NAD Amplifier Design

zingozingo AudiophilePosts: 11,690
I'm doing a deep dive into NAD's amplifier design and how they rate the output power. They rate their average output at the same power for both 4 and 8 ohm impedance loads, but dynamic power progressively increases at the load impedance drops as expected. I understand the marketing benefit of offering a constant power output and low distortion with headroom regardless of speaker impedance, but is there more to the amplifier design, or is this just "NAD's thing"? I read that there is also voltage switching as need to produce more power for a high draw, but I assume it's just a well designed class A/B circuit?

NAD Full Disclosure Power

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Comments

  • Tony MTony M Posts: 6,520
    edited October 2
    I don't understand their design BUT I know it works VERY WELL on my SDA-SRS2's that are 4 ohm speakers. ;)

    I have a NAD C370 integrated. B)
    Pic. of the guts from the Web;
    denrxm1wcrxg.png
    Most people just listen to music and watch movies. I EXPERIENCE them.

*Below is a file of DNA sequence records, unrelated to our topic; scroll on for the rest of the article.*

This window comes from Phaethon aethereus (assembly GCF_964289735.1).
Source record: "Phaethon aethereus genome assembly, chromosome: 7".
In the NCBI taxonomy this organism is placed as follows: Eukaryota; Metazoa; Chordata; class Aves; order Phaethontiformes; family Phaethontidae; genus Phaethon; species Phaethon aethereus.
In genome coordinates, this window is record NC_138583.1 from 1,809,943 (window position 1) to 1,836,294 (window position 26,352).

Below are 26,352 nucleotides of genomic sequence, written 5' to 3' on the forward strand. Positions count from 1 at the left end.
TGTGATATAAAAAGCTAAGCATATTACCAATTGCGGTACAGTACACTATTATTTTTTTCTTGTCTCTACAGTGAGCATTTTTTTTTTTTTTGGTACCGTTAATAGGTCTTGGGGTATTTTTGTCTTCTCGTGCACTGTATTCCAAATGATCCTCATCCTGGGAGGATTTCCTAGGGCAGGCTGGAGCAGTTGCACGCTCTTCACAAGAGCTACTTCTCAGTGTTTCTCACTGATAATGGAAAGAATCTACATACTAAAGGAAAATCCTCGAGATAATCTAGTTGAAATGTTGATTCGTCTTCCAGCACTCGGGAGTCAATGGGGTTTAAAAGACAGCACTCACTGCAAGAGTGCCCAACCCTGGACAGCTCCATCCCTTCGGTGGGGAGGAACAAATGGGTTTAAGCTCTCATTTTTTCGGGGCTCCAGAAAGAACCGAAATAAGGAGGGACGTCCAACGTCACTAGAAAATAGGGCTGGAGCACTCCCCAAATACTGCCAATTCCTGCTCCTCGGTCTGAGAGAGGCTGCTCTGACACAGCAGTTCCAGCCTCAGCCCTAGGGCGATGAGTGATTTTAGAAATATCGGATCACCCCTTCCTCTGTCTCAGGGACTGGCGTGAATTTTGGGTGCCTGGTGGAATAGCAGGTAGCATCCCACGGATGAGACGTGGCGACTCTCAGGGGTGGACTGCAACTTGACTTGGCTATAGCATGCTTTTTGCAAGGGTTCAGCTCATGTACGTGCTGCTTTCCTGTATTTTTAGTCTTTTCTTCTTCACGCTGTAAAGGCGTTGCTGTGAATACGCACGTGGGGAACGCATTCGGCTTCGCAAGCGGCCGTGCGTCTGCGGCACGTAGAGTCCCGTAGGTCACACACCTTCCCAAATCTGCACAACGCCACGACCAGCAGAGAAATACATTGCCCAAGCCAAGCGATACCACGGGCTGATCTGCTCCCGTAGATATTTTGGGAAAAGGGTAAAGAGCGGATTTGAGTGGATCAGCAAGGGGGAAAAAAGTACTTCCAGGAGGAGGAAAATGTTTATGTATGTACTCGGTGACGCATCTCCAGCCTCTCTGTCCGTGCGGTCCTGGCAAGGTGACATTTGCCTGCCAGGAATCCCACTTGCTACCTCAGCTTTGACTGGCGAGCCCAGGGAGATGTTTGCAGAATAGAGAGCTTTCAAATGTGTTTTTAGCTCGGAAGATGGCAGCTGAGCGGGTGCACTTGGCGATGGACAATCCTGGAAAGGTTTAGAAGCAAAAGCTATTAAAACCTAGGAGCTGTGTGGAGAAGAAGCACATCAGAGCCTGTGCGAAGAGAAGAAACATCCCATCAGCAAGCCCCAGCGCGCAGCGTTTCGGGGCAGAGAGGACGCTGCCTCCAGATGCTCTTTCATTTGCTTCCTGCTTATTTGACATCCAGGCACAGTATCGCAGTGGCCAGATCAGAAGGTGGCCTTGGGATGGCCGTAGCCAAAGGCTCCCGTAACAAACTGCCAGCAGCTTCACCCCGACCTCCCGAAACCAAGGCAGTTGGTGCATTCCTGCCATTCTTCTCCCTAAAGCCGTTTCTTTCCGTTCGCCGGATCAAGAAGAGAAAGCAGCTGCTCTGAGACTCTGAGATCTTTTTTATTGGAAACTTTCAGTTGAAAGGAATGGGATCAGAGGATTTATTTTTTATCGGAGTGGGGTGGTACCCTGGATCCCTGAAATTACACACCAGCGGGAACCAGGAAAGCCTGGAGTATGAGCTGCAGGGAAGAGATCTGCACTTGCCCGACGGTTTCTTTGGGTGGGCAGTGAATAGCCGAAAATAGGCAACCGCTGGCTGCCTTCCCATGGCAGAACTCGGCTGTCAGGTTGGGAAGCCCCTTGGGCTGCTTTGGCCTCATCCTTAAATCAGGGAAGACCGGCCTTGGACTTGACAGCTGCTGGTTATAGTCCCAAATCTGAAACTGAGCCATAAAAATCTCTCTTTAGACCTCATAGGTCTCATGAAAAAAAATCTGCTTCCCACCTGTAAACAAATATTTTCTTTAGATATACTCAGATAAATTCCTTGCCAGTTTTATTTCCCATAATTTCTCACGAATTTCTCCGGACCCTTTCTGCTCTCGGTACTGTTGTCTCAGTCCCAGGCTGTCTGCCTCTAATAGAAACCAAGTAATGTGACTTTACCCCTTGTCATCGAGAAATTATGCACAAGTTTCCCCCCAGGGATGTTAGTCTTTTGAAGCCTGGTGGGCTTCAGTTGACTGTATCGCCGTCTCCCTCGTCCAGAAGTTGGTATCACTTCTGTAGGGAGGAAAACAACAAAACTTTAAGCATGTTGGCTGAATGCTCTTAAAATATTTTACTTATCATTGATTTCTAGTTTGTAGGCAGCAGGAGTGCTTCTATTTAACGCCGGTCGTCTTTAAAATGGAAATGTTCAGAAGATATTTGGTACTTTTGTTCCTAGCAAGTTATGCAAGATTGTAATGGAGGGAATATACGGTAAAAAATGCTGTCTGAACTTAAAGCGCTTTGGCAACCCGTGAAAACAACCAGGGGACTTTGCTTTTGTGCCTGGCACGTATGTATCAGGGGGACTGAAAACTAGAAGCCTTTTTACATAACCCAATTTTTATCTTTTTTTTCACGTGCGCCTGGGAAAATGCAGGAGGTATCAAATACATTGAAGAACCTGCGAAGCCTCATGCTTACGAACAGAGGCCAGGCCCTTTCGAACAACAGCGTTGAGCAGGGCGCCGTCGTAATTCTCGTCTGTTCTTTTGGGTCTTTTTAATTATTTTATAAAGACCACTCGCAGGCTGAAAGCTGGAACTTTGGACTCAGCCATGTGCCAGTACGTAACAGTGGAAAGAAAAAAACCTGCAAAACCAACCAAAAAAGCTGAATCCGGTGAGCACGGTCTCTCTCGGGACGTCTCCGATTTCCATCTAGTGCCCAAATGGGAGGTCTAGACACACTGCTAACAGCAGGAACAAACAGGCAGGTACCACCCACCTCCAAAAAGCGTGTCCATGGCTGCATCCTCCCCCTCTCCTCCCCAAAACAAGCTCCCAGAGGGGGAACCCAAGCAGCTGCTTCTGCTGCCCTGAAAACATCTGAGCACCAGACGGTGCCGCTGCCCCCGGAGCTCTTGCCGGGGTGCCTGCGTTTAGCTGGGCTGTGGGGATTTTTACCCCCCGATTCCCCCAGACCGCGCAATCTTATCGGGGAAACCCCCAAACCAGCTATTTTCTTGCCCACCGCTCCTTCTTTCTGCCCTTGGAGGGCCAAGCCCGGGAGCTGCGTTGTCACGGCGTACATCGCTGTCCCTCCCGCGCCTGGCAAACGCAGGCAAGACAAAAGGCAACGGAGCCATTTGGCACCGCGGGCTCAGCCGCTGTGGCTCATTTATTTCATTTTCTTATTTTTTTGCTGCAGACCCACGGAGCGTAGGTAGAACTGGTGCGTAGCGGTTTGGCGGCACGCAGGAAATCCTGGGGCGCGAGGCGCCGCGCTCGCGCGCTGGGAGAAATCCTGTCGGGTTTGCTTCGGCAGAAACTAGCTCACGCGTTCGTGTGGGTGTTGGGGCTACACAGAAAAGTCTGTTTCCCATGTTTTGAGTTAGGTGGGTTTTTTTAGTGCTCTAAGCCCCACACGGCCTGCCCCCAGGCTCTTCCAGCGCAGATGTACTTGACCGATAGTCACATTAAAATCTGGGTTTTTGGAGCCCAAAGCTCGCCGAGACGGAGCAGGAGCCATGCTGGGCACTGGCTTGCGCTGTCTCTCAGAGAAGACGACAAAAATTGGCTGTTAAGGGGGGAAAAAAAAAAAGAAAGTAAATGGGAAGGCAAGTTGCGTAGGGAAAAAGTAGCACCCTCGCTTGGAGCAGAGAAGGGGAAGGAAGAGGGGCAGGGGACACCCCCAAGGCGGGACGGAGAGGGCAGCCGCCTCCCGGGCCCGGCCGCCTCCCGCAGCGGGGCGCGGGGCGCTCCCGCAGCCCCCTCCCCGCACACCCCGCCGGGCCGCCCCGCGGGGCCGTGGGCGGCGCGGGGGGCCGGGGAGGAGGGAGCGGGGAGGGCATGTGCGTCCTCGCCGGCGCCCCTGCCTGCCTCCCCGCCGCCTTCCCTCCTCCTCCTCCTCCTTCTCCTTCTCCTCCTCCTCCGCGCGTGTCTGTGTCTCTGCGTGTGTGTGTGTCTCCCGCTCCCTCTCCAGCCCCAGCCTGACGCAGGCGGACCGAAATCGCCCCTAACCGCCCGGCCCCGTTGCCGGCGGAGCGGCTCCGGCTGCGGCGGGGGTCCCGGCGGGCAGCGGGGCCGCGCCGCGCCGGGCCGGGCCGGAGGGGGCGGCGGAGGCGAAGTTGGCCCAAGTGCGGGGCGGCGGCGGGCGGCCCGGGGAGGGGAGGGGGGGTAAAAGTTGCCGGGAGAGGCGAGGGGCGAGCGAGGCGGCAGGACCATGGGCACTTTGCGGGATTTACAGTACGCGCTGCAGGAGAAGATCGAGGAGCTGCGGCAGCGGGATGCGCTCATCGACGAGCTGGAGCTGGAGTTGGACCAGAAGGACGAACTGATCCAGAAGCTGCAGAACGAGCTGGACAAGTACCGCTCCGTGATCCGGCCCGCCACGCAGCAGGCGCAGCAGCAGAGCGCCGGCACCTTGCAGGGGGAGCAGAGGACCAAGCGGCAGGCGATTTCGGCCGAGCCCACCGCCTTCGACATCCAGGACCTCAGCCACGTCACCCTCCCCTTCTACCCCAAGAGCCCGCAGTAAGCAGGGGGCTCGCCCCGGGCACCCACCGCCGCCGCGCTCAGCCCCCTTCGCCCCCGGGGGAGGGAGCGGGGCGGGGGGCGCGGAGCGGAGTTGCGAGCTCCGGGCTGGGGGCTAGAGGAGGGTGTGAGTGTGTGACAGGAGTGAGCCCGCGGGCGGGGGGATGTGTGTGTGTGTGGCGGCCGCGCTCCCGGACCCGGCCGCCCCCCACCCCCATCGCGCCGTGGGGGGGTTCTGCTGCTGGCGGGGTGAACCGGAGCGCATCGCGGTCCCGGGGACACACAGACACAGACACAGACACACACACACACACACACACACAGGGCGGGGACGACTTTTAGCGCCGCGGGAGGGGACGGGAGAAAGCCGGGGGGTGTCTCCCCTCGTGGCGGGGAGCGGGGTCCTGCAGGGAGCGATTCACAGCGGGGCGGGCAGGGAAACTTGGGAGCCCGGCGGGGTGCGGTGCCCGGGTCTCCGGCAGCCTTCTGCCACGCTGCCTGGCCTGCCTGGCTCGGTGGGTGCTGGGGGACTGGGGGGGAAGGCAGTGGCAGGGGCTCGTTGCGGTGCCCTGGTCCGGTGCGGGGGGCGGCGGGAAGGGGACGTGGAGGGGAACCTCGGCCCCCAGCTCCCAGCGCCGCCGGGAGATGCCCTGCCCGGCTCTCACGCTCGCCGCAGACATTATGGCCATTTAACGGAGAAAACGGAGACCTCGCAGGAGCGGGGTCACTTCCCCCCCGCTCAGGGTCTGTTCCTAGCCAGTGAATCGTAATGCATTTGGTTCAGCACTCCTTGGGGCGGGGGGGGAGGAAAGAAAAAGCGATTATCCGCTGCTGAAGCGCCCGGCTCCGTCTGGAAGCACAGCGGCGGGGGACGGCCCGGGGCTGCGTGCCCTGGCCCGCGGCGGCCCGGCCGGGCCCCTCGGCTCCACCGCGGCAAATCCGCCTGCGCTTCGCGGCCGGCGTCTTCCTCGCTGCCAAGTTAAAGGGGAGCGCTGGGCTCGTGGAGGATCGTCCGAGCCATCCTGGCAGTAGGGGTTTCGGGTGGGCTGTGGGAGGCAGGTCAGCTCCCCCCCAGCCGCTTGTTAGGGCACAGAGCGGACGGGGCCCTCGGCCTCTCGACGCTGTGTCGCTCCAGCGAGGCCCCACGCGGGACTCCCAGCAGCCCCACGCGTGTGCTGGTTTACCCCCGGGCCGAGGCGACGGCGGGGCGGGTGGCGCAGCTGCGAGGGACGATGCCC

• halohalo Posts: 4,483
    I have my hands on my first piece of NAD gear in the form of the C 316BEE integrated amplifier. It sounds ridiculously good and it's not even remotely short on supplying the power to drive the speakers. The only thing I dislike about it is the volume level control knob (goes from too quiet to too loud too suddenly).

    I'd like to see an upgraded version of this with better caps and resistors and an IEC on the back so one can swap out power cords.

    In its OE configuration, it can take the heat and bring home the bacon with money leftover for other upgrades ;)
  • jayu969jayu969 Posts: 105
    Have always liked NAD...all the way back to my college days.
  • GlennDogGlennDog Posts: 1,594
    jayu969 wrote: »
    Have always liked NAD . . .

    Me, too! Great CS, too (at least it used to be. Hope they are still top notch as I'm flirting with a T 777 V3)